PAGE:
Client Alerts, News Articles & Blog Posts

Everything you need to know about BMD and the industry.

Will Federal Legislation Open Cannabis Acquisition Floodgate?

Are potential buyers quietly lobbying at federal and state levels to kick open the door to launch a new round of strategic acquisitions? Will presently pending federal legislation, the SAFE and MORE Acts, providing safe harbor for banks and re- or de-scheduling marijuana, be sufficient to mobilize into action major non-cannabis companies that previously shunned the cannabis industry due to the unknown implications of owning businesses whose activities are illegal under federal law?

When tobacco giant Altria invested $1.8 billion in Cronos, and beverage behemoth Constellation Brands invested in Canopy, the investments did not require the assumption of a smorgasbord of unknown risks that come with investing in federally illegal enterprises since neither Cronos nor Canopy had any “illegal” US operations. These include key business issues and concerns, such as banking relationships (almost certainly mitigated by the SAFE Act), stock exchange listings and liquor licensing.

It was recently disclosed that Altria, which has been acquiring ancillary cannabis businesses and intellectual property since its Cronos deal, has engaged lobbyists to promote its cannabis interests. It wouldn’t be much of a leap to speculate that they, and other potential strategic tobacco, beverage and pharma company investors, are both carefully analyzing the pending legislation in the US and actively working to firmly place their feet in the open door and widen the porthole, facilitating a new wave of acquisition activity.

Right now, as the financial performance of cannabis businesses is beginning to pop, the shelves of the acquisition market are fully stocked with potential acquisitions candidates of all sizes, shapes and flavors. If the door is opened, competition and pricing could be eye popping. Think “first mover advantage.”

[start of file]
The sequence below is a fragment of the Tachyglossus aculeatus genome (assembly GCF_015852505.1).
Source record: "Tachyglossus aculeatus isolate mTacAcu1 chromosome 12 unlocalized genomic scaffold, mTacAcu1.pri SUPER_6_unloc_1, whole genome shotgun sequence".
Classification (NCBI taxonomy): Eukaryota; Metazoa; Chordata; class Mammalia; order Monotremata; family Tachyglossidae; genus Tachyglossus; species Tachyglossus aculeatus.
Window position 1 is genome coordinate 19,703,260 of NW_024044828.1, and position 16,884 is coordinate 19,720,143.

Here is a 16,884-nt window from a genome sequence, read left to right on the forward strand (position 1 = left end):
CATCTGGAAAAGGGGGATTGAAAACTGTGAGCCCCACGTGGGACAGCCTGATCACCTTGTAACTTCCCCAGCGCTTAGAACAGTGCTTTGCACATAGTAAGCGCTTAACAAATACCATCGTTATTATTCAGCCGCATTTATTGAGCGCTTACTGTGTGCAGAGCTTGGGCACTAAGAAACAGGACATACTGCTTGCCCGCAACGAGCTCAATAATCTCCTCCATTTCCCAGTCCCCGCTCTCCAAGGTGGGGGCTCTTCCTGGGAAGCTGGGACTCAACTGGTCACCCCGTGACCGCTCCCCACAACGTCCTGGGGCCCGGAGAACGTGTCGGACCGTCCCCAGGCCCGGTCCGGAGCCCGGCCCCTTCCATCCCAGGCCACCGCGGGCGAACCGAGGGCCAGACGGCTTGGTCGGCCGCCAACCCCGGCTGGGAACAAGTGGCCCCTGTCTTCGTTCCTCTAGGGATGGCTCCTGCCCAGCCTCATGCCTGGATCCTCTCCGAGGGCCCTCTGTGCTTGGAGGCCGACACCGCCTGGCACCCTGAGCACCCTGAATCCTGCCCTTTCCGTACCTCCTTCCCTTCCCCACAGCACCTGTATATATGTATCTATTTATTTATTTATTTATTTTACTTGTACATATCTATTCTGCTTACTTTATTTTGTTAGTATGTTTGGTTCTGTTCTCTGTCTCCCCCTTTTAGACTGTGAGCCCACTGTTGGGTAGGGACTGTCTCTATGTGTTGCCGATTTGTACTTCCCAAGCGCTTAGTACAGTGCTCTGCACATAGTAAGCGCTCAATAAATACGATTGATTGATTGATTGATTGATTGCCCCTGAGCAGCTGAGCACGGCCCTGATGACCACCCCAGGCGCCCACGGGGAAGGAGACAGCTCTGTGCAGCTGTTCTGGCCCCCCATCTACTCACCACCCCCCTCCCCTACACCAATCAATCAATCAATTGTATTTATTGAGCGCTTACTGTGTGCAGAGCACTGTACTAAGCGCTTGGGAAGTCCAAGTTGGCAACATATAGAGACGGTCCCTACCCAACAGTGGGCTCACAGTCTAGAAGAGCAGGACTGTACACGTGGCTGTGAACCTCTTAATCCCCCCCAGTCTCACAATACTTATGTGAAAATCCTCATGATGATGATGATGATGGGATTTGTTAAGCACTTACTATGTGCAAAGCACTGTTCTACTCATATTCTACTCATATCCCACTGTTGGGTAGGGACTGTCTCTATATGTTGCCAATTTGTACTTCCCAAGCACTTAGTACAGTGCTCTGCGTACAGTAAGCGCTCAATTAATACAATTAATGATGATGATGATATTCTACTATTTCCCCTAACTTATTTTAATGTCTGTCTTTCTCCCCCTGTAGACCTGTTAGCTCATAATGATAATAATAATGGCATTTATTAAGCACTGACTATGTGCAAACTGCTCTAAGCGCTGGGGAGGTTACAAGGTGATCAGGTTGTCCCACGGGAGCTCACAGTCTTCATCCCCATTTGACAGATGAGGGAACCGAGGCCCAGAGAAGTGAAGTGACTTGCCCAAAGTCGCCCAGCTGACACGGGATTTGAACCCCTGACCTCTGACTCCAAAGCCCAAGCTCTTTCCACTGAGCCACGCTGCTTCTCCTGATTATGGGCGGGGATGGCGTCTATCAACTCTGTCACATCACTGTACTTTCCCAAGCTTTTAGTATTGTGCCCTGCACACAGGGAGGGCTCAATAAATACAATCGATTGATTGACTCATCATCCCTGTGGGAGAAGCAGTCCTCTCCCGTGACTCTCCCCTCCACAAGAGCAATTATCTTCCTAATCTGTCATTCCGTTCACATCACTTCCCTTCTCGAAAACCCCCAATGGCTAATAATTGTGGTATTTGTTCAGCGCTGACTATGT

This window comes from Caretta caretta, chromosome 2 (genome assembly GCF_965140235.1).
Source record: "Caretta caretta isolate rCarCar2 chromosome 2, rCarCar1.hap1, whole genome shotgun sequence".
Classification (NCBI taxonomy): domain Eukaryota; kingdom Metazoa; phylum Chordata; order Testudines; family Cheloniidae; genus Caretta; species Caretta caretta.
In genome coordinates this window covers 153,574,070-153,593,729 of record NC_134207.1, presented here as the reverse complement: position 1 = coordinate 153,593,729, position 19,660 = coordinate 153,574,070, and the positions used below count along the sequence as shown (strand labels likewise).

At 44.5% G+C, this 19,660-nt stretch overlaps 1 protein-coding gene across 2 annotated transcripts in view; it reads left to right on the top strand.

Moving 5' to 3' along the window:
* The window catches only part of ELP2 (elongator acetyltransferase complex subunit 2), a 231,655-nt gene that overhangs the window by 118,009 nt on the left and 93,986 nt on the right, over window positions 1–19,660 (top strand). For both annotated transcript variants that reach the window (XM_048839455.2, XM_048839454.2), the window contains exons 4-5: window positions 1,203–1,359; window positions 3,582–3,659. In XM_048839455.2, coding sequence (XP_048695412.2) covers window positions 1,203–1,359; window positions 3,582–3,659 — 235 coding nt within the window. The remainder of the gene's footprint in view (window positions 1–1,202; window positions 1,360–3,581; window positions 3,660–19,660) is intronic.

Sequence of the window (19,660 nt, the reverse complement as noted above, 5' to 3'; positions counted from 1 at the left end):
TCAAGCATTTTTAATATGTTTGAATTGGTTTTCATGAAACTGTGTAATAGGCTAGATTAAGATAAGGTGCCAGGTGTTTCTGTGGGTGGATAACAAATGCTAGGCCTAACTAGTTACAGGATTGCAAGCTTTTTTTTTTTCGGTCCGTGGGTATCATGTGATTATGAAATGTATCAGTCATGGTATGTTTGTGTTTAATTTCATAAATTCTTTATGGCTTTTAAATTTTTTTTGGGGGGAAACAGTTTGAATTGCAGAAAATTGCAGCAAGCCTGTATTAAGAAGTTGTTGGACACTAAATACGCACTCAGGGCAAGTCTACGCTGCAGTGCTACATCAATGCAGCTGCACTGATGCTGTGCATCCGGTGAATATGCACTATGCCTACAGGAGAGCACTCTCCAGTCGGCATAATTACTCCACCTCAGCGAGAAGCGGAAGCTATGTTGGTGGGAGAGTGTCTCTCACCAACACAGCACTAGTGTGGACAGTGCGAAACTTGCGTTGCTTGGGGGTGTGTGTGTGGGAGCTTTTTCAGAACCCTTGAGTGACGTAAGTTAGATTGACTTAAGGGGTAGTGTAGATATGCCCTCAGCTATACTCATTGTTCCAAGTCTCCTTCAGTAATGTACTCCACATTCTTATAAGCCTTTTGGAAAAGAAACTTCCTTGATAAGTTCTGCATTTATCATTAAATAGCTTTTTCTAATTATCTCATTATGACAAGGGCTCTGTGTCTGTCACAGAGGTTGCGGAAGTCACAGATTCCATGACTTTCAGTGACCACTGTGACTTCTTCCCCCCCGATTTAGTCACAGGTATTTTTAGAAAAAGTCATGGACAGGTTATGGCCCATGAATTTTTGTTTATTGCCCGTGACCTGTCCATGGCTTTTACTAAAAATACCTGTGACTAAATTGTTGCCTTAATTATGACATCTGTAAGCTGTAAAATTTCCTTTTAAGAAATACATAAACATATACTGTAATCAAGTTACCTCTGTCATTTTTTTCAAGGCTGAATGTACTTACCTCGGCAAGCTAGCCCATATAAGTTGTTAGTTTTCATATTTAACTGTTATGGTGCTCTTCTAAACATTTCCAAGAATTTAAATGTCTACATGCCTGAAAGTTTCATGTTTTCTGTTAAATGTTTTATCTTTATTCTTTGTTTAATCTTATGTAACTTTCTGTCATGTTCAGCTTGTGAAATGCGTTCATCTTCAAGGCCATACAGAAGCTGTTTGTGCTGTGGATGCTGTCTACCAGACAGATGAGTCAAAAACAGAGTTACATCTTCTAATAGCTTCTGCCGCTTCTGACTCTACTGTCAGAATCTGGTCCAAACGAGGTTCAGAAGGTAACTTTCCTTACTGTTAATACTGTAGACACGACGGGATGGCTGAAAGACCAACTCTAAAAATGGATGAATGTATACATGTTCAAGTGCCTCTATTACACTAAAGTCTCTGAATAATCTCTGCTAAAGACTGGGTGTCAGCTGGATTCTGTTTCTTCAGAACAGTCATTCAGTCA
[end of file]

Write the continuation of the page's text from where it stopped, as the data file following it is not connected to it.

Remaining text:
Stay tuned.

For questions, please contact Business and Corporate Law Member and Managing Partner of BMD's Phoenix/Scottsdale location Stephen Lenn at salenn@bmdllc.com, or 480.687.9747.

Surprise! A Cautionary Tale for Out-Of-Network Billing: The No Surprises Act and the Impact on Healthcare Providers

SURPRISE! Congress passed The No Surprises Act at the end of 2020. Providers, particularly those billing as out-of-network providers, should start thinking about strategies to comply with this new law, set to take effect on January 1, 2022. In its most basic sense, the new law prohibits providers from billing patients for more than the in-network cost-sharing amount in most situations where surprise bills happen. It specifically applies to non-government payers and the amounts will be set through a process described in the new law. In particular, the established in-network cost-sharing amount must be billed for the following services:

Ohio Enacts Substantial Changes to Employment Discrimination Laws

In January, Governor Mike DeWine signed into law the Employment Law Uniformity Act, amending the employment protections in the Ohio Civil Rights Act in several significant ways. Such changes to the state’s anti-discrimination and anti-harassment laws have been considered and debated for years and finally made their way into Ohio law. What has changed for employment claims under the amended Ohio Civil Rights Act?

OHIO ADOPTS THE SERIES LLC: Implementation of Ohio’s Revised Limited Liability Company Act is Coming

On January 7, 2021, Ohio adopted S.B. 276. The new legislation establishes the Ohio Revised Limited Liability Company Act (“ORLLCA”) which effectively replaces the current Ohio LLC Act. ORLLCA will be fully effective as of January 2022. While the new law contains numerous changes to the existing LLC landscape, below is an overview of some of the key differences under the ORLLCA.

The Future of the Families First Coronavirus Response Act

Over the last year we all have had to adjust to the new normal ushered in by the coronavirus pandemic. Schools and daycares closed, businesses transitioned from in-office work to work from home, bars and restaurants have closed their doors...all to slow the spread and try to prevent this pandemic from spiraling out of control. The start of the pandemic was utter pandemonium. Working parents trying to balance both caring for their now at-home children and their livelihood. Businesses trying to decide how to implement leave policies with limited information. Employees determining if they could financially afford to take time off. We were all flying by the seat of our pants trying to adjust to our new normal.

Ohio Supreme Court Clarifies Medical Statute of Limitations

The Ohio Supreme Court issued a decision in late December that clarifies and finalizes the Ohio law regarding the period of time in which patients can assert claims for medical malpractice. The Court was examining the interplay between three different statutes being the statute of limitations, the statute of repose, and the savings statute.